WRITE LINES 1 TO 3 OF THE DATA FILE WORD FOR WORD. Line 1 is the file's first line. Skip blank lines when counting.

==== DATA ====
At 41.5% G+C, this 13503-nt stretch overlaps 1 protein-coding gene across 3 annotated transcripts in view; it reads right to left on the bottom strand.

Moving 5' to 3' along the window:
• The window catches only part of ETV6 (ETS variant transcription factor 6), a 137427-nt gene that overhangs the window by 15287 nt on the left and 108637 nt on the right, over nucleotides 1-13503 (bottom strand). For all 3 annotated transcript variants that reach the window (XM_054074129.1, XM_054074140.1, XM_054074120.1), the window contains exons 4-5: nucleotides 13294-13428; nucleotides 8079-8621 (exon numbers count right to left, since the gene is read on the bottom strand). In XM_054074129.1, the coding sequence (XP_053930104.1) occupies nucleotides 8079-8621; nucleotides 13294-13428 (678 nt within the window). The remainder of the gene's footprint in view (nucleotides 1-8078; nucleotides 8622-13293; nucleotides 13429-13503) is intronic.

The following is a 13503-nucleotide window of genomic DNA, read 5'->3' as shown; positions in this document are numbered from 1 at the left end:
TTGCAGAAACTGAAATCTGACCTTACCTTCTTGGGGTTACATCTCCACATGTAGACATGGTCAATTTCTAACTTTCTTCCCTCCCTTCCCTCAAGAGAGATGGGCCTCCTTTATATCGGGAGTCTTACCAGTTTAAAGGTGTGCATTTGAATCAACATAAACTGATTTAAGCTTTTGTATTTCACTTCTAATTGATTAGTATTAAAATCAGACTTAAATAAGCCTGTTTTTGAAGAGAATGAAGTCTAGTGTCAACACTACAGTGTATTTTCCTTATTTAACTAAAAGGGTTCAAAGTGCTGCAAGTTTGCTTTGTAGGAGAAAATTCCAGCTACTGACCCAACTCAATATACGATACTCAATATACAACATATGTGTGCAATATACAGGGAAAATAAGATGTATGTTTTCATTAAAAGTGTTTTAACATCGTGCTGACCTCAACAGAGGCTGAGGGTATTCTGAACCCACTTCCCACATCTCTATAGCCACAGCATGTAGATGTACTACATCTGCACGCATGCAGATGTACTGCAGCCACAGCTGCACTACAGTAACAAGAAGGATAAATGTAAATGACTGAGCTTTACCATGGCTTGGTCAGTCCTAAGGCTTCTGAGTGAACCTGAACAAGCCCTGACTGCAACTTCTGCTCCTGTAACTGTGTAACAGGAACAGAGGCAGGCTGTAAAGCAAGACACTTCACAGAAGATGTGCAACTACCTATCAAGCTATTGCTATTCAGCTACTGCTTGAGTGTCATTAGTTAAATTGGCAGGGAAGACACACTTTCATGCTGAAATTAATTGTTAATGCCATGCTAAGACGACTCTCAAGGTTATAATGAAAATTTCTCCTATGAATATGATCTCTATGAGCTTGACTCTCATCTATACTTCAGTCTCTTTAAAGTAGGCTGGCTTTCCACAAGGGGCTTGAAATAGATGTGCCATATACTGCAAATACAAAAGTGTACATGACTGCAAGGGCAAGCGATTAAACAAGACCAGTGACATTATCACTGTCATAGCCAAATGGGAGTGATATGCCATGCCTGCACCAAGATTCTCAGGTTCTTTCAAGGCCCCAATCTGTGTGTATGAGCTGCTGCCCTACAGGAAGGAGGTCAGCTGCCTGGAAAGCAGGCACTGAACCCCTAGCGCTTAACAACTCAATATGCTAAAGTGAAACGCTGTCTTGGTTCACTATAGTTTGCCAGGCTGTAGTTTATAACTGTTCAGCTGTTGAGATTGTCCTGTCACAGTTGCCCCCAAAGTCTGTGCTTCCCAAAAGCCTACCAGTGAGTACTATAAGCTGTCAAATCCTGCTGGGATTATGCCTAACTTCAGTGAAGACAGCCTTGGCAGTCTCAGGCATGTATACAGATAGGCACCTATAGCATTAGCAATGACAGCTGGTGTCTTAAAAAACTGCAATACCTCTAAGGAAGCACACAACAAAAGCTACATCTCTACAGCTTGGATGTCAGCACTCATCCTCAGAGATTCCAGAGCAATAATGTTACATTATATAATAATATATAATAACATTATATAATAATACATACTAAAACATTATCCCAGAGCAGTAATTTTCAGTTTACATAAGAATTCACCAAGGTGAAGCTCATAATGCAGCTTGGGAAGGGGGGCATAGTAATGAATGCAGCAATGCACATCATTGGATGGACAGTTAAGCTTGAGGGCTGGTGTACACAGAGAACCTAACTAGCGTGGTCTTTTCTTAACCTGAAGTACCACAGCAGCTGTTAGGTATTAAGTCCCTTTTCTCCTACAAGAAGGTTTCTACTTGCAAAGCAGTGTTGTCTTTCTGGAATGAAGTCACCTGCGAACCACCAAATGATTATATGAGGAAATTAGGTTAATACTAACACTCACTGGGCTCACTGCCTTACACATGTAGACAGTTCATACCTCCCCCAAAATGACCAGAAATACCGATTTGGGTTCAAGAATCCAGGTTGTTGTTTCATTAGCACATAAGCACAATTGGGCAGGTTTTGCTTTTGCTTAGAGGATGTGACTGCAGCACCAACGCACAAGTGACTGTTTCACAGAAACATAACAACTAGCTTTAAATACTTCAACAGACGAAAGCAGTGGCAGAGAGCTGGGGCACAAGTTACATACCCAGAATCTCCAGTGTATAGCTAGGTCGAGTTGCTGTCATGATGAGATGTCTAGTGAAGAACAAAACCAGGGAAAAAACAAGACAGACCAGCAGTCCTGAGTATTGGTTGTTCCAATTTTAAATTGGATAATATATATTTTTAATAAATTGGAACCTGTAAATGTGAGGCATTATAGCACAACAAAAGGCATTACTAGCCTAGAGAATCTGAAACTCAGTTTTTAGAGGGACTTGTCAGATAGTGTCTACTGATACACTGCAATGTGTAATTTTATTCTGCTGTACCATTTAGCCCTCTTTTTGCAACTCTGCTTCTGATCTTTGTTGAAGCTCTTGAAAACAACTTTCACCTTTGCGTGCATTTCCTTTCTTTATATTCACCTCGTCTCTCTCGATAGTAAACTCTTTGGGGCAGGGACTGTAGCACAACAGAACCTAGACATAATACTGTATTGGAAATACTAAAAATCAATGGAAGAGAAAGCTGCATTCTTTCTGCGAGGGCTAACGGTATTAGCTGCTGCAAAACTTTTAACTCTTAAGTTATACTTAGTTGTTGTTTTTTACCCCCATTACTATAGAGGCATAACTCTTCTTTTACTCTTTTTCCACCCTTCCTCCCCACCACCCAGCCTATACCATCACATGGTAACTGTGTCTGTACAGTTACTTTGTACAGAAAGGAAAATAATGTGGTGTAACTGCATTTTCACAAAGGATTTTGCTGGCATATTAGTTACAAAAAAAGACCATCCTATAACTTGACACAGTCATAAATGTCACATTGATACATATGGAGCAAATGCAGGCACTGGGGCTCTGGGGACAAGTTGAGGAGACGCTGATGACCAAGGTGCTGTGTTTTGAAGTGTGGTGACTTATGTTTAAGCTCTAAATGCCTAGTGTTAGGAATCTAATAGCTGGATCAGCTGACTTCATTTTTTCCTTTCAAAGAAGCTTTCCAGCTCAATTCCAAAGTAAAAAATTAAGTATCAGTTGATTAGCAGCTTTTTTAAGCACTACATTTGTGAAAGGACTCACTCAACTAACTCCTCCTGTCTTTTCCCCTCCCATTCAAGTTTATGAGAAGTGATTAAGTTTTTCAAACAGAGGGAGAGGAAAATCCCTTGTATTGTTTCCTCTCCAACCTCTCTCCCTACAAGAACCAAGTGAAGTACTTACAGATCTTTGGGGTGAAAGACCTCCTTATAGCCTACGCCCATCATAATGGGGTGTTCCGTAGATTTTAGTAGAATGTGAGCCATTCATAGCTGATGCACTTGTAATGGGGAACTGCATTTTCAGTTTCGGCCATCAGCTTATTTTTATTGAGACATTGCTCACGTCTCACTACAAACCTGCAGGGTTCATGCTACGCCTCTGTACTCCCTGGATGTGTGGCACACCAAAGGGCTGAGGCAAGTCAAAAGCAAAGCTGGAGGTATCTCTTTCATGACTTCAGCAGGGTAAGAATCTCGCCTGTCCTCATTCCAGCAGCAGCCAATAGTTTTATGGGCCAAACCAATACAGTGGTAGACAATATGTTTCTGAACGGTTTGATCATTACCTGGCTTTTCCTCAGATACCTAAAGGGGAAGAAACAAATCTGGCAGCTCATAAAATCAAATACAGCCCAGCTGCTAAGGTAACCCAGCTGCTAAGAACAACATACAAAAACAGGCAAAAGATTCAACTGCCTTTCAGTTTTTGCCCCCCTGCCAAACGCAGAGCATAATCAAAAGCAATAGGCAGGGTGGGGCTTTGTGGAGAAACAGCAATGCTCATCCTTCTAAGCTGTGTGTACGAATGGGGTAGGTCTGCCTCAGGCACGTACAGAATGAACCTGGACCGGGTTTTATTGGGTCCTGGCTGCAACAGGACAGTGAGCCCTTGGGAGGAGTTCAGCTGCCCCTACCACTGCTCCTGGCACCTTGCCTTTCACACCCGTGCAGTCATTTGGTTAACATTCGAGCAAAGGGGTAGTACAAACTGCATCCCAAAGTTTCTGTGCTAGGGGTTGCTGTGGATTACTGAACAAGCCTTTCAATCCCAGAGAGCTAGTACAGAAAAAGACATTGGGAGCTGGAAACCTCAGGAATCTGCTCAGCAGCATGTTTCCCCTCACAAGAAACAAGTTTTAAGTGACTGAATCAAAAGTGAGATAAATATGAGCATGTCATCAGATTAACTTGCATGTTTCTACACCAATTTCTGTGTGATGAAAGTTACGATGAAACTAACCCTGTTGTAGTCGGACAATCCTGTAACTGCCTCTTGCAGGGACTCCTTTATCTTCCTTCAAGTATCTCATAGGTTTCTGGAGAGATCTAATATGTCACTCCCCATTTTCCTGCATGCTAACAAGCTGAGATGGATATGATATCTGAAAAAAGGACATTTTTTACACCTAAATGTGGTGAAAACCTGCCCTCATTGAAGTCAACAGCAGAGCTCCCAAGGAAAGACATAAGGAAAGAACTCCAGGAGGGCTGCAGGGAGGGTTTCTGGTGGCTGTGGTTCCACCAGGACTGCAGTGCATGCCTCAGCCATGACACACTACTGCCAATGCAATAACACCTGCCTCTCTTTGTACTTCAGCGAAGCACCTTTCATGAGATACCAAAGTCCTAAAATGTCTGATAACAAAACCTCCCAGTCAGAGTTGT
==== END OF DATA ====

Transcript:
At 41.5% G+C, this 13503-nt stretch overlaps 1 protein-coding gene across 3 annotated transcripts in view; it reads right to left on the bottom strand.

Moving 5' to 3' along the window:
• The window catches only part of ETV6 (ETS variant transcription factor 6), a 137427-nt gene that overhangs the window by 15287 nt on the left and 108637 nt on the right, over nucleotides 1-13503 (bottom strand). For all 3 annotated transcript variants that reach the window (XM_054074129.1, XM_054074140.1, XM_054074120.1), the window contains exons 4-5: nucleotides 13294-13428; nucleotides 8079-8621 (exon numbers count right to left, since the gene is read on the bottom strand). In XM_054074129.1, the coding sequence (XP_053930104.1) occupies nucleotides 8079-8621; nucleotides 13294-13428 (678 nt within the window). The remainder of the gene's footprint in view (nucleotides 1-8078; nucleotides 8622-13293; nucleotides 13429-13503) is intronic.